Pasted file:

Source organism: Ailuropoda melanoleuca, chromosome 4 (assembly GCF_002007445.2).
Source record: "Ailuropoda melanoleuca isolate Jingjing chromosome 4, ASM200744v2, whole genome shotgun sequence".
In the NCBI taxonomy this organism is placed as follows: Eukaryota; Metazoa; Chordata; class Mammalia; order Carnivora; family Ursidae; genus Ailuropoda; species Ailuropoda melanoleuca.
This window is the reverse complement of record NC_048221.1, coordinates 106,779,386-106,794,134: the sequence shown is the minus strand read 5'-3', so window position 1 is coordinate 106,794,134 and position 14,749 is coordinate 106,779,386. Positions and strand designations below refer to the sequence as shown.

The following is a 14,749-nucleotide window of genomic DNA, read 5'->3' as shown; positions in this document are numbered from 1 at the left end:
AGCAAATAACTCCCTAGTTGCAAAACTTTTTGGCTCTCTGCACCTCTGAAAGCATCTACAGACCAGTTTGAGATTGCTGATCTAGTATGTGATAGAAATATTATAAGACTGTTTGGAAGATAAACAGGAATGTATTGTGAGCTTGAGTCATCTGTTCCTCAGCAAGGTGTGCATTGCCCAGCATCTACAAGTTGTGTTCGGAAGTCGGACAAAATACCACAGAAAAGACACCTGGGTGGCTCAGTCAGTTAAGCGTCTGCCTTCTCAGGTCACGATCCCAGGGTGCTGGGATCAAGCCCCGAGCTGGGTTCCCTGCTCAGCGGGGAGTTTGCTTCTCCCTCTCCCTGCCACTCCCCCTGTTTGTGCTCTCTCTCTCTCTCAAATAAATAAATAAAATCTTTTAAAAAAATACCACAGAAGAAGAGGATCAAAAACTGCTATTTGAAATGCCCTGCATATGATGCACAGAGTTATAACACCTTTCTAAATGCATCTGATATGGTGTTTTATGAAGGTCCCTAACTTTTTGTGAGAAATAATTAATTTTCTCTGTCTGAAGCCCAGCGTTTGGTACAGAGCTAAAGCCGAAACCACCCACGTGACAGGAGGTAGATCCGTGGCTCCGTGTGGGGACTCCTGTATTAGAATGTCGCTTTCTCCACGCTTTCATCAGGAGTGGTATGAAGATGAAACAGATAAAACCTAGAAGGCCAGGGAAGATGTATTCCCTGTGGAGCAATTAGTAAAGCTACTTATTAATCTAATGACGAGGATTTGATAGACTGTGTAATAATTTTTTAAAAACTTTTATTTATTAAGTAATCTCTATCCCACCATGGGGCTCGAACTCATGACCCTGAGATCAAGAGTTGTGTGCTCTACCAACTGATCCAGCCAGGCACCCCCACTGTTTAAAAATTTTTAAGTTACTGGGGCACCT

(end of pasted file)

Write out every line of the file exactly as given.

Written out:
Source organism: Ailuropoda melanoleuca, chromosome 4 (assembly GCF_002007445.2).
Source record: "Ailuropoda melanoleuca isolate Jingjing chromosome 4, ASM200744v2, whole genome shotgun sequence".
In the NCBI taxonomy this organism is placed as follows: Eukaryota; Metazoa; Chordata; class Mammalia; order Carnivora; family Ursidae; genus Ailuropoda; species Ailuropoda melanoleuca.
This window is the reverse complement of record NC_048221.1, coordinates 106,779,386-106,794,134: the sequence shown is the minus strand read 5'-3', so window position 1 is coordinate 106,794,134 and position 14,749 is coordinate 106,779,386. Positions and strand designations below refer to the sequence as shown.

The following is a 14,749-nucleotide window of genomic DNA, read 5'->3' as shown; positions in this document are numbered from 1 at the left end:
AGCAAATAACTCCCTAGTTGCAAAACTTTTTGGCTCTCTGCACCTCTGAAAGCATCTACAGACCAGTTTGAGATTGCTGATCTAGTATGTGATAGAAATATTATAAGACTGTTTGGAAGATAAACAGGAATGTATTGTGAGCTTGAGTCATCTGTTCCTCAGCAAGGTGTGCATTGCCCAGCATCTACAAGTTGTGTTCGGAAGTCGGACAAAATACCACAGAAAAGACACCTGGGTGGCTCAGTCAGTTAAGCGTCTGCCTTCTCAGGTCACGATCCCAGGGTGCTGGGATCAAGCCCCGAGCTGGGTTCCCTGCTCAGCGGGGAGTTTGCTTCTCCCTCTCCCTGCCACTCCCCCTGTTTGTGCTCTCTCTCTCTCTCAAATAAATAAATAAAATCTTTTAAAAAAATACCACAGAAGAAGAGGATCAAAAACTGCTATTTGAAATGCCCTGCATATGATGCACAGAGTTATAACACCTTTCTAAATGCATCTGATATGGTGTTTTATGAAGGTCCCTAACTTTTTGTGAGAAATAATTAATTTTCTCTGTCTGAAGCCCAGCGTTTGGTACAGAGCTAAAGCCGAAACCACCCACGTGACAGGAGGTAGATCCGTGGCTCCGTGTGGGGACTCCTGTATTAGAATGTCGCTTTCTCCACGCTTTCATCAGGAGTGGTATGAAGATGAAACAGATAAAACCTAGAAGGCCAGGGAAGATGTATTCCCTGTGGAGCAATTAGTAAAGCTACTTATTAATCTAATGACGAGGATTTGATAGACTGTGTAATAATTTTTTAAAAACTTTTATTTATTAAGTAATCTCTATCCCACCATGGGGCTCGAACTCATGACCCTGAGATCAAGAGTTGTGTGCTCTACCAACTGATCCAGCCAGGCACCCCCACTGTTTAAAAATTTTTAAGTTACTGGGGCACCT